Design and synthesis of targeted NIR fluorescent nanoparticles for bio-imaging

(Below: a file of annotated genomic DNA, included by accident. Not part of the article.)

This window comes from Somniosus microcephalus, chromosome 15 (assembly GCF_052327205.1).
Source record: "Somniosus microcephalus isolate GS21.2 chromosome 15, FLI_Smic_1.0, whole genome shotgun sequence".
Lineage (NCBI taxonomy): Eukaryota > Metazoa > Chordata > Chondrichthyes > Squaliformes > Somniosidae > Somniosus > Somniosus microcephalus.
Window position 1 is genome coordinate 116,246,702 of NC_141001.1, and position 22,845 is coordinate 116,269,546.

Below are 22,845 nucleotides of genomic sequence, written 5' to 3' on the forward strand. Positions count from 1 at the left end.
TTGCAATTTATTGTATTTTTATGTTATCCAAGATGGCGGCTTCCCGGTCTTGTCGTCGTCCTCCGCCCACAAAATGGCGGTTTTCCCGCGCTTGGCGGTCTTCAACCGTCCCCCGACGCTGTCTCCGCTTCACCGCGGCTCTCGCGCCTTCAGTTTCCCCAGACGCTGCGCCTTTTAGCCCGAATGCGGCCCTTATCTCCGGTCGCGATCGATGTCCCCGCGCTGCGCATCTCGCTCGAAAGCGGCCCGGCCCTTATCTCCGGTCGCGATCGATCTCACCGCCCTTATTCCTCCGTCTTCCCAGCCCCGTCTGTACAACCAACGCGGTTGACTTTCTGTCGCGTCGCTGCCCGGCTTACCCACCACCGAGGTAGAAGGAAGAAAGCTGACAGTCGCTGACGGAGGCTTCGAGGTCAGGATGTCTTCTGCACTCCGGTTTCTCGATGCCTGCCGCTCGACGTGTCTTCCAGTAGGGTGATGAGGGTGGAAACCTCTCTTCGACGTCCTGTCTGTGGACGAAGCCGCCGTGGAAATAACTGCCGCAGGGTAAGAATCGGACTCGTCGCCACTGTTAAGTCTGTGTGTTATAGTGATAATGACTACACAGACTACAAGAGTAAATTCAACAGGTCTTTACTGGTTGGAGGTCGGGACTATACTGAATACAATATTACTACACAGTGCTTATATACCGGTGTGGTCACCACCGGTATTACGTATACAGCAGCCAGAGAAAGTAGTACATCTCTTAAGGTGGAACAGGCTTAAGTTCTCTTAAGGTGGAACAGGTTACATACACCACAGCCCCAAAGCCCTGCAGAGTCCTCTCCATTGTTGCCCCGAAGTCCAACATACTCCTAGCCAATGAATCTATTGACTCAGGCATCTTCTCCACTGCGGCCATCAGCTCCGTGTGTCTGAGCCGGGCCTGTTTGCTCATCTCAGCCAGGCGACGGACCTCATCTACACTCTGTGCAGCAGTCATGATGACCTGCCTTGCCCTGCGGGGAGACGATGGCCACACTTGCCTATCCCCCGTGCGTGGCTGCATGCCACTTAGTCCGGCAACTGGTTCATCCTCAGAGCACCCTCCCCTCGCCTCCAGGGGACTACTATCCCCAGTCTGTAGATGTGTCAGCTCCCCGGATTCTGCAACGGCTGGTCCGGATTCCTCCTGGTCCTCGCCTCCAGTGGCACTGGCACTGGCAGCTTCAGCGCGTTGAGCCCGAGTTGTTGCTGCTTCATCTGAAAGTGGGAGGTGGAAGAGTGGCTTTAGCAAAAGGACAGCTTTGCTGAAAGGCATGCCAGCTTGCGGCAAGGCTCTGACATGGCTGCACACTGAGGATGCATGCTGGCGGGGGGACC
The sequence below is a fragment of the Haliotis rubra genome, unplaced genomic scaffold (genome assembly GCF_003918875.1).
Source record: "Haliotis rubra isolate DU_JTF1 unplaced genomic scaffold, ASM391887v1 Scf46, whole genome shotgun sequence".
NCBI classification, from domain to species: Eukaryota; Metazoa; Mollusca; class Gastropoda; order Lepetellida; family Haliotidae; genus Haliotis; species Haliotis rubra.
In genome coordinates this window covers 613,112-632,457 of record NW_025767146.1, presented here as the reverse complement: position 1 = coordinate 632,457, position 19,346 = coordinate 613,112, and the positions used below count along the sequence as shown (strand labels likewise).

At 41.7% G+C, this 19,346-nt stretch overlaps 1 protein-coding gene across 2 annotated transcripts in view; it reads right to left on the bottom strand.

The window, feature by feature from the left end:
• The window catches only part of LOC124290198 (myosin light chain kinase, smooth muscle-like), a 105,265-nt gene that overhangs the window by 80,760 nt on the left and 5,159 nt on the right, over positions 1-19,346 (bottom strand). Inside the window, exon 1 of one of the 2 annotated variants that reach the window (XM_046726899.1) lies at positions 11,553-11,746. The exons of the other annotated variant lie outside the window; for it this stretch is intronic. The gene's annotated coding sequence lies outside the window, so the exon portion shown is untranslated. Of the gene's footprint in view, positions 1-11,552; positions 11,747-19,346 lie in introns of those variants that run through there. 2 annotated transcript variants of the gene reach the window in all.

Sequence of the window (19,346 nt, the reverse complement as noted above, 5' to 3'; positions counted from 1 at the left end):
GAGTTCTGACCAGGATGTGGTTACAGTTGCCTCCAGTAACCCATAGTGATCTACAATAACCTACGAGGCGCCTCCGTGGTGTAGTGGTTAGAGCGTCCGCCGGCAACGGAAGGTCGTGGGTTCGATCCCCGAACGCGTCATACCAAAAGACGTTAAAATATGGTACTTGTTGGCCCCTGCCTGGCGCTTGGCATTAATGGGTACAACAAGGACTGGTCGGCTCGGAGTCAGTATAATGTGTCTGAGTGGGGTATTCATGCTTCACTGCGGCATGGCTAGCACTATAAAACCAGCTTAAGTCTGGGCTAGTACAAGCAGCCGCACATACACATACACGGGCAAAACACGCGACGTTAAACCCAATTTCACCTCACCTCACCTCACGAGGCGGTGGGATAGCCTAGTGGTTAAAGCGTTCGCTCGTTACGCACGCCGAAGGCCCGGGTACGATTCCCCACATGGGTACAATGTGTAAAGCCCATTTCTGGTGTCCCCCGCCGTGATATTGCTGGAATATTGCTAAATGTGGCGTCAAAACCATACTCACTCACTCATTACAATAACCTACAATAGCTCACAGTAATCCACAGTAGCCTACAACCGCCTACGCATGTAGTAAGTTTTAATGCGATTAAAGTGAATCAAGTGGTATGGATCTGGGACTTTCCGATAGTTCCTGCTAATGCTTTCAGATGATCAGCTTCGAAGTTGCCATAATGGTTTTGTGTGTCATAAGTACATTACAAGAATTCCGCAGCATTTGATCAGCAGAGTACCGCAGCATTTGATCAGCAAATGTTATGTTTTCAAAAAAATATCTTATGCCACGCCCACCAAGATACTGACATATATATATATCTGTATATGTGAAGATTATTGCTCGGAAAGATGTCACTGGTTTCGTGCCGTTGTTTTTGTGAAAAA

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[ACCESS RESTRICTED TO THE UNIVERSITY OF MISSOURI--COLUMBIA AT REQUEST OF AUTHOR.] Breast cancer is the second most common cancer, and the chance that a woman will die from breast cancer is 2.6%. One in 8 women develop breast cancer during their lives. Treatment includes various forms of chemotherapy and radiation, and often breast cancer tumor removal, or lumpectomy. Breast tumor removal surgery often consists of a sentinel lymph node (SLN) biopsy and subsequent removal of axillary lymph nodes upon finding metastasis. SLN biopsy is the clinical procedure to determine the presence of metastasis and the removal of axillary lymph nodes based on the histopathological evaluation. The current clinical gold standard for SLN biopsy involves identification of metastatic cells in SLNs by administration of a radiotracer with a blue dye in the peritumor region followed by histopathological examination of frozen tissue sections. While SLN biopsies accurately predict metastasis in axillary lymph nodes, the caveat is the removal of healthy lymph nodes that causes adverse side effects such as lymphedema and reduced ability to fight infections. If we can identify the presence or absence of metastasis during surgery without the wait of histopathological evaluation, the time duration for surgery and anesthesia for patients can be reduced as these factors have implications for patient welfare and health care costs. Therefore, there is a clinical need to identify cancer cells in SLNs during surgery. Real-time fluorescent imaging techniques are being investigated as an alternative approach for blue dye for use in traditional SLN biopsies. FDA approved near-infrared (NIR) dye indocyanine green (ICG) has been used for real-time fluorescent imaging. However, ICG alone cannot distinguish healthy cells from metastatic cells in SLNs during breast cancer tumor surgery. Labeling ICG with an agent to identify cancer cells with high specificity would solve the clinical need. Therefore, it is hypothesized that xvii encapsulation of ICG in nanoparticles and the subsequent surface conjugation of targeting agents to receptors overexpressed on tumors would enable identification of tumor cells with high specificity and selectivity. In this study, a nanoparticle-based system encapsulated with ICG has been developed and targeted with EGFR antibody for selective identification of cancer cells. Design, synthesis, encapsulation, stability, and in vitro studies in cells using the nanoparticles were completed. The phantom gel study, mimicking human tissue, was also performed using nanoparticles to estimate the amount of ICG required for in vivo imaging. The study results suggest that the newly developed targeted NIR delivery system could be used for real-time fluorescent imaging applications.
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